That could be in music finding the frequency of the vibrations of a guitar string, or the pitch the strings form.  The frequency could be calculated and a function could form for the frequency of the vibrations based on the note.

It could be in sports, in a football game considering the possible functions of the flight of a ball when it is thrown over 60 yards over the top of a 6’4″ defender.  The students could use a quadratic function to model the flight of the ball path, and try to find the quadratic function that most quickly gets the ball to the receiver.  The flight path of the ball is a beautiful piece of math.

The exploration could come in their favorite horror movie, measuring the pattern of the facial expressions of the terrifying figures, and looking for the similarities in shape in order to find the most terrifying shapes.  The student could use the similarities in shape to construct their own horrifying figures, and see the beauty/effect that the mathematical operations used to make the pattern have on the creation of the shapes.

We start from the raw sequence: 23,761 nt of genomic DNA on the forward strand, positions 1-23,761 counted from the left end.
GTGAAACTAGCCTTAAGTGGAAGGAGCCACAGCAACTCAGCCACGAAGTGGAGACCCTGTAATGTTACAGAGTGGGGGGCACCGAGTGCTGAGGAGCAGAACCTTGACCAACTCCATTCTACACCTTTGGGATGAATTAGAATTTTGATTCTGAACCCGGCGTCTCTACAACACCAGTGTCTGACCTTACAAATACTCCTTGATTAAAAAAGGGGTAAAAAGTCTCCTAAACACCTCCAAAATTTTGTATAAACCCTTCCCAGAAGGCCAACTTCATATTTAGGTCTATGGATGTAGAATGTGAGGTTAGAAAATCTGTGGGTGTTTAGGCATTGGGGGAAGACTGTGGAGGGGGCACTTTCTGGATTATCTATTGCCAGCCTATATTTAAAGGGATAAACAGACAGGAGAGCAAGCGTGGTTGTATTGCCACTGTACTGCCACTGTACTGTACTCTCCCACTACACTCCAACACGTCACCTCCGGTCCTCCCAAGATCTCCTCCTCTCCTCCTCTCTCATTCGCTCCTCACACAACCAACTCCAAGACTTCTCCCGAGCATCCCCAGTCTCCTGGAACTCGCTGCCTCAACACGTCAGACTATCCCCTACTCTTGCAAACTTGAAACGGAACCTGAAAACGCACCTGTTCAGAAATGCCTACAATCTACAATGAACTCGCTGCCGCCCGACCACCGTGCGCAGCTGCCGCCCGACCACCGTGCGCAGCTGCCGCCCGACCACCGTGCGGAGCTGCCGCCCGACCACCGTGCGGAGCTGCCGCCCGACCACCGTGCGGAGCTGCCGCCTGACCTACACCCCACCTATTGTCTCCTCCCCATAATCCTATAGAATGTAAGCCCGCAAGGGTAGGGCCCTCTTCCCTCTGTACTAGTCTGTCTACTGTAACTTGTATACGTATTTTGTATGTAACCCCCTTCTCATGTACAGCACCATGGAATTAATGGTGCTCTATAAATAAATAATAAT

Math is all around, intriguing problems are infinitely available, yet as teachers we often choose problems that do not magnify the beauty in the world, and the beauty of mathematics itself.  The patterns, operations, and functions that express those operations involved in the pattern are the building blocks of the beuaty of mathematics.